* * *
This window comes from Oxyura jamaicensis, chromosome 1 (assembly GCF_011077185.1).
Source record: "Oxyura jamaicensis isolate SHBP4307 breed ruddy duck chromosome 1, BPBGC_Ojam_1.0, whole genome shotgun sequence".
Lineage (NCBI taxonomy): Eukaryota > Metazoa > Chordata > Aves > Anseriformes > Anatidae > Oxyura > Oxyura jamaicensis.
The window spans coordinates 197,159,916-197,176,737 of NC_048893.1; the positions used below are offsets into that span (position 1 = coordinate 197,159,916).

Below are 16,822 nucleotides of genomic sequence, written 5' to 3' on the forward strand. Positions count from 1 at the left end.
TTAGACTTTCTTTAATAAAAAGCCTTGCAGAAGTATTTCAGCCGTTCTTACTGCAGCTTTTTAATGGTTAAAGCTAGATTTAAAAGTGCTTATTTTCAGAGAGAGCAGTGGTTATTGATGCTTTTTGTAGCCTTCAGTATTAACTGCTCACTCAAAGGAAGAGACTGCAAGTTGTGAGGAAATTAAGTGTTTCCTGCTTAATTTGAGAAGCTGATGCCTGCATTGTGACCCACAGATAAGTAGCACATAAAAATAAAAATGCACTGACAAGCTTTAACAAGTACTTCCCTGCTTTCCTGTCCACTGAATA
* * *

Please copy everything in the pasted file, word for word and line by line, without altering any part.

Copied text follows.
This window comes from Oxyura jamaicensis, chromosome 1 (assembly GCF_011077185.1).
Source record: "Oxyura jamaicensis isolate SHBP4307 breed ruddy duck chromosome 1, BPBGC_Ojam_1.0, whole genome shotgun sequence".
Lineage (NCBI taxonomy): Eukaryota > Metazoa > Chordata > Aves > Anseriformes > Anatidae > Oxyura > Oxyura jamaicensis.
The window spans coordinates 197,159,916-197,176,737 of NC_048893.1; the positions used below are offsets into that span (position 1 = coordinate 197,159,916).

Below are 16,822 nucleotides of genomic sequence, written 5' to 3' on the forward strand. Positions count from 1 at the left end.
TTAGACTTTCTTTAATAAAAAGCCTTGCAGAAGTATTTCAGCCGTTCTTACTGCAGCTTTTTAATGGTTAAAGCTAGATTTAAAAGTGCTTATTTTCAGAGAGAGCAGTGGTTATTGATGCTTTTTGTAGCCTTCAGTATTAACTGCTCACTCAAAGGAAGAGACTGCAAGTTGTGAGGAAATTAAGTGTTTCCTGCTTAATTTGAGAAGCTGATGCCTGCATTGTGACCCACAGATAAGTAGCACATAAAAATAAAAATGCACTGACAAGCTTTAACAAGTACTTCCCTGCTTTCCTGTCCACTGAATA